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Clark County Commission: Ride-Sharing Drivers Need Business Licenses


Jeff Chiu/AP

Should the people driving the mustached Lyft cars be able to drive without a business license?

Ride-sharing companies such as Uber and Lyft have been in operation since Sept. 15, but they haven't been "in business," according to Clark County Commission Chairman Steve Sisolak. 

Sisolak has proposed an ordinance that would require individual drivers with ride-sharing companies to get a county business license.

Since drivers of these companies are considered independent contractors rather than employees, they must obtain a license like all other independent contractors, he said. 

"Every business that operates in Clark County, every business, has a business license." Sisolak said, "And it is unfair for the tax payers to have to absorb the cost of people who are going to want to operate a business without registering."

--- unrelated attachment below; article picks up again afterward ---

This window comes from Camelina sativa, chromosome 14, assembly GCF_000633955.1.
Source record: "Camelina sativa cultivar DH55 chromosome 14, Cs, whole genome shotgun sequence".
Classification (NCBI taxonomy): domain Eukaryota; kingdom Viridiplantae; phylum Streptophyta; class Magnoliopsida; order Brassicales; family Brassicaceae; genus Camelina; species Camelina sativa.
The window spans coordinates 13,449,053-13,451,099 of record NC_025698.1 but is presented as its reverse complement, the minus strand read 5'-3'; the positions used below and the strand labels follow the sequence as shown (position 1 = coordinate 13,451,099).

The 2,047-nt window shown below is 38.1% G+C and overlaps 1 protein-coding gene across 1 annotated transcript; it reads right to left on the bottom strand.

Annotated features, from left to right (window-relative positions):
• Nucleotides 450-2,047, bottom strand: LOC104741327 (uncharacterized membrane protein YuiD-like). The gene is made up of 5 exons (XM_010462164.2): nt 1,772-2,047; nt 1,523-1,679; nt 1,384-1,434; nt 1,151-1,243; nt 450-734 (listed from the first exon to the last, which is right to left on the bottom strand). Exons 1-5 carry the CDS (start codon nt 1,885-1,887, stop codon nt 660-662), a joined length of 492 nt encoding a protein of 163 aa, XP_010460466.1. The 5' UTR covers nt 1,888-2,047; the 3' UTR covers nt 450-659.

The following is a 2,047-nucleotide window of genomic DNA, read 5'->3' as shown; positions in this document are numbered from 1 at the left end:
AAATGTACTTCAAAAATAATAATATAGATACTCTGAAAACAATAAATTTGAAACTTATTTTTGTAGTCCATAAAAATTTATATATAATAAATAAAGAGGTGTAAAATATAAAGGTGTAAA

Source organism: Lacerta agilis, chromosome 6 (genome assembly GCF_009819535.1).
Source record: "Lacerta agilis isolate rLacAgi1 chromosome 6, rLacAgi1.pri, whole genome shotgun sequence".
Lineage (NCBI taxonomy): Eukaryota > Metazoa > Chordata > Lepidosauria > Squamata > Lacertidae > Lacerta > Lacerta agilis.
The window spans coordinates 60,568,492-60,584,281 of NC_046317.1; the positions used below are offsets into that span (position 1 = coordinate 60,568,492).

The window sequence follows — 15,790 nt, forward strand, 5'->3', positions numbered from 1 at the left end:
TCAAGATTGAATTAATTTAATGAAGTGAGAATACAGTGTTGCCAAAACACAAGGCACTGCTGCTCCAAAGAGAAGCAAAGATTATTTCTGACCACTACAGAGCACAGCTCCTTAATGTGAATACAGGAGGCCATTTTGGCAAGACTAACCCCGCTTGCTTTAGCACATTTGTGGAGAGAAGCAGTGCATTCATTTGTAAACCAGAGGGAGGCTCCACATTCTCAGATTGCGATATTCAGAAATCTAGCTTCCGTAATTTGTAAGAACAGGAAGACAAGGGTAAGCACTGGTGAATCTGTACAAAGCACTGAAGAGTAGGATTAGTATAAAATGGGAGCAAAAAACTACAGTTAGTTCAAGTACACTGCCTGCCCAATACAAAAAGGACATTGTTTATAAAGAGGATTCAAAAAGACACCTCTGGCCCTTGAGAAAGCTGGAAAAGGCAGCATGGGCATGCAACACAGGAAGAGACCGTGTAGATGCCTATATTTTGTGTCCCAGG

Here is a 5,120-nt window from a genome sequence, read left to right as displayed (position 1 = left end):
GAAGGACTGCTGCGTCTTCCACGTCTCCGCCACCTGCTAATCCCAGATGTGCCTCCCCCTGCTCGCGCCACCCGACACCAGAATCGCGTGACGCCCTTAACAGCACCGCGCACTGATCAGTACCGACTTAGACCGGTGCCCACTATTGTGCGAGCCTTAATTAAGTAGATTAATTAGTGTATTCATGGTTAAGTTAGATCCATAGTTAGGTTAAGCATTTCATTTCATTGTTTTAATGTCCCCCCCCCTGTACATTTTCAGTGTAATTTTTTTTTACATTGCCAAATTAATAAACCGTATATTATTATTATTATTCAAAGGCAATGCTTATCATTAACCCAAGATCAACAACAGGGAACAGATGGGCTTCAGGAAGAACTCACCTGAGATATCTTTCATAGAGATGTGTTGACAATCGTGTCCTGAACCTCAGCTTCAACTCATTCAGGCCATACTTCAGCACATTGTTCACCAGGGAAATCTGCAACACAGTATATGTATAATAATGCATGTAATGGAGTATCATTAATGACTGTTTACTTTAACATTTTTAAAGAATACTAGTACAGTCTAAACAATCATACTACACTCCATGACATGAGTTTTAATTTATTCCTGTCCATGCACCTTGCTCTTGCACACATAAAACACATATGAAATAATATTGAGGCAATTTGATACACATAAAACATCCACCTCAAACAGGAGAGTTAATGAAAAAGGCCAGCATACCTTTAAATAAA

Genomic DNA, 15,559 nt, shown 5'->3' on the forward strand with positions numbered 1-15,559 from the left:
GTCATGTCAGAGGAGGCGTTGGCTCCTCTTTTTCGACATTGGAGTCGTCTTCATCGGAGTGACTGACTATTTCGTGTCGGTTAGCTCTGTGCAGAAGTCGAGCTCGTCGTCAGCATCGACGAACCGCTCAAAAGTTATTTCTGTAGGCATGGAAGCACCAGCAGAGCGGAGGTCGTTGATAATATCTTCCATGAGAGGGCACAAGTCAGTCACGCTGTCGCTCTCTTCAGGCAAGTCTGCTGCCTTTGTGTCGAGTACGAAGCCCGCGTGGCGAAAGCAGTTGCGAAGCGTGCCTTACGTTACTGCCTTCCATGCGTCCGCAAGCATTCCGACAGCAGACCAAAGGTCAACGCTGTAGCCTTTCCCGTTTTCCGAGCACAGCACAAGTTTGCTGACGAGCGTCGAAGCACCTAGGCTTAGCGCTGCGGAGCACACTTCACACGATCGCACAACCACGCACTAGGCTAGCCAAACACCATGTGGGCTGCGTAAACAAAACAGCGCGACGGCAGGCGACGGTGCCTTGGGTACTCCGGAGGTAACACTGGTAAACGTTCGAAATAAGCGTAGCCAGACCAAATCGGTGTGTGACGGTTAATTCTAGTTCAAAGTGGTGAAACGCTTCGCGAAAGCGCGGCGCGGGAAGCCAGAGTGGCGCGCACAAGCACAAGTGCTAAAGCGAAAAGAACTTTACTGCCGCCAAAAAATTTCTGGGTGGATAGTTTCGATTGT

Sisolak compared it to a realtor, who is also an independent contractor, but still needs a business license. 

Since they began operating, drivers  have received more than 500 citations at McCarran International Airport, and obtaining the business licenses would allow the drivers to pick up and drop off passengers at the airport. 

Under the proposed ordinance, each driver would pay a semi-annual fee of $50. They would allow the county to have more information on the drivers of the companies. 

Companies began operating in Nevada once obtaining approval from the state, but did not have the go-ahead from the county because of the licenses. 

Support comes from

Sisolak said he wants the ride-sharing companies to be successful, but "every other business follows the rules that are set down."

The county business license proposal is up for a vote on Oct. 20. 



Steve Sisolak, Clark County Commission Chairman 

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